Extreme Travel | Adventure Sports

Secret sites for smarter tourists

Cultural tourism company reveals four brilliant alternative sites to let you avoid the crowds
The tomb at Amarna

Seasoned travelers tend to avoid the world’s most famous cultural sites like Giza and Machu Picchu, so tour experts The Traveller have listed alternative destinations to let you avoid the masses.

Often, there’s a much less crowded, comparable location elsewhere.  The trick is knowing where they are, and visiting before the secret’s out. The seriously-connected lecturers working with The Traveller can direct you to these unappreciated gems – and they have been persuaded to part with their secrets.

Swap Giza for Amarna, Egypt

We’ve all heard of Giza’s Pyramids, and millions of visitors to Egypt see them every year. But very few travellers carry on to Middle Egypt, and the historical gold-mine that is Amarna. It was here that Tutankhamun’s father, Akhenaten, built the royal city of Akhetaten, only to abandon his new capital shortly after.  Due to the total exodus which followed, Akhetaten is the only ancient Egyptian city preserved in great original detail, including major, cliff-cut tombs and the royal tomb.

Swap Petra for Madain Saleh in Saudi Arabia

The Nabateans’ capital of Petra is a global super-site, but their second city, Madain Saleh in Saudi Arabia, receives only a trickling flow of visitors.  This despite their southernmost city boasting 131 monumental, rock-cut sandstone tombs with elaborate façades and UNESCO protection. You can have the place more or less to yourself, right up to when the setting sun turns the surrounding sands pink.

Swap Rome’s Pantheon for Baalbek’s Temple of the Sun, Lebanon

Rome’s Pantheon’s amazing but, strictly speaking, it has been reconstructed, like a lot of Roman ruins. One exception to that rule is Baalbek in Lebanon.  Very well preserved and just as vast, these vast ruins are famous for massive, exquisitely detailed Roman temple ruins. Foremost among these is the one sacred to Jupiter, known as the Temple of the Sun and credited as being the largest religious building in the whole Roman Empire.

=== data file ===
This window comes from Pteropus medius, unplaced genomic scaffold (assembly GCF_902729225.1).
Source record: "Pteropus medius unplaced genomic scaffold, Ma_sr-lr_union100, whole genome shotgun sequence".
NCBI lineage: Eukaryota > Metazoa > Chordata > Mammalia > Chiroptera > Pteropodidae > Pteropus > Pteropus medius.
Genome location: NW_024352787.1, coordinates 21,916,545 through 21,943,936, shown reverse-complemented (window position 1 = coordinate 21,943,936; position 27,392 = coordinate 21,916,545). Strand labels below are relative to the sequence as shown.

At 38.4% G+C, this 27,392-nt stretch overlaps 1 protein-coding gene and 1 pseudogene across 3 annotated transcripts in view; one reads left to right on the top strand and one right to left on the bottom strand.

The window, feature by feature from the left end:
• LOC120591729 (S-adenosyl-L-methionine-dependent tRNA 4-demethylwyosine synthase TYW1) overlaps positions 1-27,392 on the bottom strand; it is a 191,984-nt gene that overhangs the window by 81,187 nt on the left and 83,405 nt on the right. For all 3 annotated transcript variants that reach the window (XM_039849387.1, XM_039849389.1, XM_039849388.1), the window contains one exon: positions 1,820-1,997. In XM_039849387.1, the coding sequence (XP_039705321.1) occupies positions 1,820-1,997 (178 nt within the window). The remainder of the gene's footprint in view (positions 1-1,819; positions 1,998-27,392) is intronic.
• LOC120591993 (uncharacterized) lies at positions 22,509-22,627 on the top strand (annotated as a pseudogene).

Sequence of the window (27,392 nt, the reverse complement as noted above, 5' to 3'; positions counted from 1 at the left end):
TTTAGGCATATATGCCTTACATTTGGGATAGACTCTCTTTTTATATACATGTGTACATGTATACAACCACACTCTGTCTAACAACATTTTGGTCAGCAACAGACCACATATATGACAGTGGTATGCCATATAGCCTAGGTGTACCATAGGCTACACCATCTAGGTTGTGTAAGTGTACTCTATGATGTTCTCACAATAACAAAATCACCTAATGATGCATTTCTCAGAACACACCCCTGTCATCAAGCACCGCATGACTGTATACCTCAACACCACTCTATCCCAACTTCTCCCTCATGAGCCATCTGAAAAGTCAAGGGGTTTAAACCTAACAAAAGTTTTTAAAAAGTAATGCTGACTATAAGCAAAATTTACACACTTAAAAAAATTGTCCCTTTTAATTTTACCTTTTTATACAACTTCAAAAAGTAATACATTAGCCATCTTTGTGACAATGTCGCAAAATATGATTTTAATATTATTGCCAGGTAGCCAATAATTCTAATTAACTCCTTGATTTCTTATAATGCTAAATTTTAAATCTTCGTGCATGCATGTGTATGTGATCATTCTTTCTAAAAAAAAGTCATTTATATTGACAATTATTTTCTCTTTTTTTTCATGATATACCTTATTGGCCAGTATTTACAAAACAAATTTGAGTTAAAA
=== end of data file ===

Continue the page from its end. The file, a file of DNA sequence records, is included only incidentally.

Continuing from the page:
Swap Machu Picchu for Chavin de Huantar, Peru

Machu Picchu’s unbeatable for scenery, but when it comes to Peruvian archaeological significance, it pales in comparison to Chavin de Huantar.  A little-known underground temple complex linking coast and jungle, it was a ceremonial centre of cults and carvings that served as a place for locals to come and perform worship rituals. Other northern Peru sites include Caral, the oldest city in South America, and the enormous fortress at Kuelap.  All of them pre-date Machu Picchu by over 2,000 years.

The Traveller is the UK’s leading specialist in cultural tours (group or bespoke), offering destinations from Saxony to Saudi Arabia via Easter Island and Wessex.  The Traveller’s lecturers are a stellar line-up of global ground-breakers, many of whom are, or were, curators at the British Museum, or at other museums and universities worldwide.